You shall not push - branch policies in VSTS

When working on a codebase with a team, you always want to make sure, that everything is kept clean and works smoothly. You have git-flow, you have code reviews - they ensure, that everyone can work without impacting others and the main branch is secured. There's one issue however - by default you cannot force team members to go through the whole process - creating a feature branch, pull request, code review. Fortunately VSTS allows you to set a branch policy, which will ensure, that no one breaks the rules.

Setting a branch policy

TO set-up a branch policy just go to Code->Branches page. Choose whichever branch you want and select Branch policies item.

You'll see a page, where you can choose to protect this particular branch. When you select the checkbox, you'll see different options to make sure it is secured. We'll go through each one to get a basic understanding what it gives us.

Minimum number of reviewers

It allows us to define what is the minimum number of reviewers to actually complete a pull request. What is important here is Allow users to approve their own changes checkbox - if you want to force, that someone has reviewed a PR, make sure it is not checked!

Check for linked items

Useful when working with VSTS issue tracker. Allows you to block a PR if a work item hasn't been linked to it.

Check for comment resolution

My favorite. Forces an author of a PR to make sure, that each comment has been reviewed and accepted. 

Build validation

Allows you to link a build definition to queue a build for a PR to make sure, that feature branch passes through the whole pipeline. No more broken builds!

Results

When a branch policy is set, let's try to do following thing - push a commit directly to a develop branch(or any other branch which is protected) and complete a pull request.

Pushing a commit directly to the protected branch will result in an error

In this case both build and approvals weren't finished

Summary

As you can see in VSTS you can easily set a branch policies, which will help you secure your main branch from broken features. What is more, they will ensure you, that each team member follows the same process and no change can affect other team members.

 

 

Real cost of developing a project in Azure

Recently I've moved one of my side projects fully to the cloud. In this short post I'd like to show you what is the real cost of developing a fairly small yet multi-dimensional project and how Azure gives me and my client flexibility to select what is really needed in this particular moment.

The project

I won't go into details here. Just to make a long story short - we're gathering data from many electronic devices and then provide reports based on different time intervals, places and custom properties to the clients. There's also a need to handle the old legacy system and migrate data from the old database to the new one.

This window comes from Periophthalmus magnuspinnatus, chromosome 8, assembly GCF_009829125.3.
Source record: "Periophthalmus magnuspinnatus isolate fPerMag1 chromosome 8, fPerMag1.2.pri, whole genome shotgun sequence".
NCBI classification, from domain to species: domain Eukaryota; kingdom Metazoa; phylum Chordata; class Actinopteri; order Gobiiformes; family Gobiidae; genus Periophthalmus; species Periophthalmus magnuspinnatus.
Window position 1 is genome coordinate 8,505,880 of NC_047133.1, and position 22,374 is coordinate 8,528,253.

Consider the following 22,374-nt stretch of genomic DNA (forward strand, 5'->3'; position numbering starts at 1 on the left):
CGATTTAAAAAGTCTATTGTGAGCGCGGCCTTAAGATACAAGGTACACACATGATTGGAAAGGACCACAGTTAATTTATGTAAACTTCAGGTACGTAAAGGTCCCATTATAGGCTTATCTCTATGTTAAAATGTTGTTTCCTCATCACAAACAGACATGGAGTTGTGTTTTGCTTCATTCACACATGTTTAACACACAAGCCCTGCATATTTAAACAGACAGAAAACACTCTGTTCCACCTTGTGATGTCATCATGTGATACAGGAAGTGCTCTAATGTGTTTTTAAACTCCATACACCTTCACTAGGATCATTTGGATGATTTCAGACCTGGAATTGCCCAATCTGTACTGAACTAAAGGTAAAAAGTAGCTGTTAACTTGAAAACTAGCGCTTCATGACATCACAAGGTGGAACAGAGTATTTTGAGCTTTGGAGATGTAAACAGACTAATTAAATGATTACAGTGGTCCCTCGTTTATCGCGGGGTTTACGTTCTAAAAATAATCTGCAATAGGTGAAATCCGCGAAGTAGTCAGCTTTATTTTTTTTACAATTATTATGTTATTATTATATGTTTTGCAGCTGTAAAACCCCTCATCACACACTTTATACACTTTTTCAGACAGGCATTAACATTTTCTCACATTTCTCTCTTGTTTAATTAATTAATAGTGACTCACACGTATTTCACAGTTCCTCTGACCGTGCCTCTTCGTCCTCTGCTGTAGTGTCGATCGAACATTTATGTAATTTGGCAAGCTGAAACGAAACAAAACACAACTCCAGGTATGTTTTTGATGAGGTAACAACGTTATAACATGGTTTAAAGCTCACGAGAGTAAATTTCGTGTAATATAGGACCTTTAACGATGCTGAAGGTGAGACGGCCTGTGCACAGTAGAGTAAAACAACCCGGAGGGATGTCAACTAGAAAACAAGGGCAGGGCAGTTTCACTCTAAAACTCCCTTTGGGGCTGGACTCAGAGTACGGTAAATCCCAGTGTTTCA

Azure components

Mentioned project is built using following elements:

  • Storage account
  • Function App
  • 2x Web App
  • SQL database
  • Azure B2C
  • Application Insights

worth mentioning here is the fact, that by default we're using free tiers for Web Apps and SQL server.

Taking into consideration all above our monthly cost of developing this project is 1,50 EUR on average.

Caveats

Because we're using free tiers, we have to be aware of limits - like available CPU minutes per day - but on the other hand, there's no problem to scale up when needed. This is what really made us into cloud - if only small features are being developed, free tier is more than enough. If we're during a strenuous period of developing new features, we can just go to the portal and change a tier.

Additionally we have to be aware, that on production we won't be able to use free versions of Azure components because of lacking features and much higher traffic. On the other hand, saving money in such way instead of paying much more money for resources we won't be able to utilize is a much smarter decision.

Detailed cost

There're two resources which make the most of our cost: Storage account and Function App. This is because they're the "hot path" in the system - one of the functions fetches data from FTP and pushes each record to a queues. Other functions take data from queues and perform some transformations, store data and push it further. When I checked my Billing page, the cost looks like this:

  • Storage account 0,62 EUR
  • Function App 0,55 EUR
  • B2C 0,09EUR
  • The rest of resources 0 EUR

We didn't need more power this month so we could keep the lowest cost possible.

Summary

Carefully designed cloud solution could really lower monthly cost of developing a project. On the other hand I've seen many examples, where developing a product in the cloud was much more expensive than an old-fashioned VM(or even a production environment also hosted somewhere in Azure!). Pay attention to resources used, selected tiers and their utilization and you won't be surprised when you see a bill at the end of a month.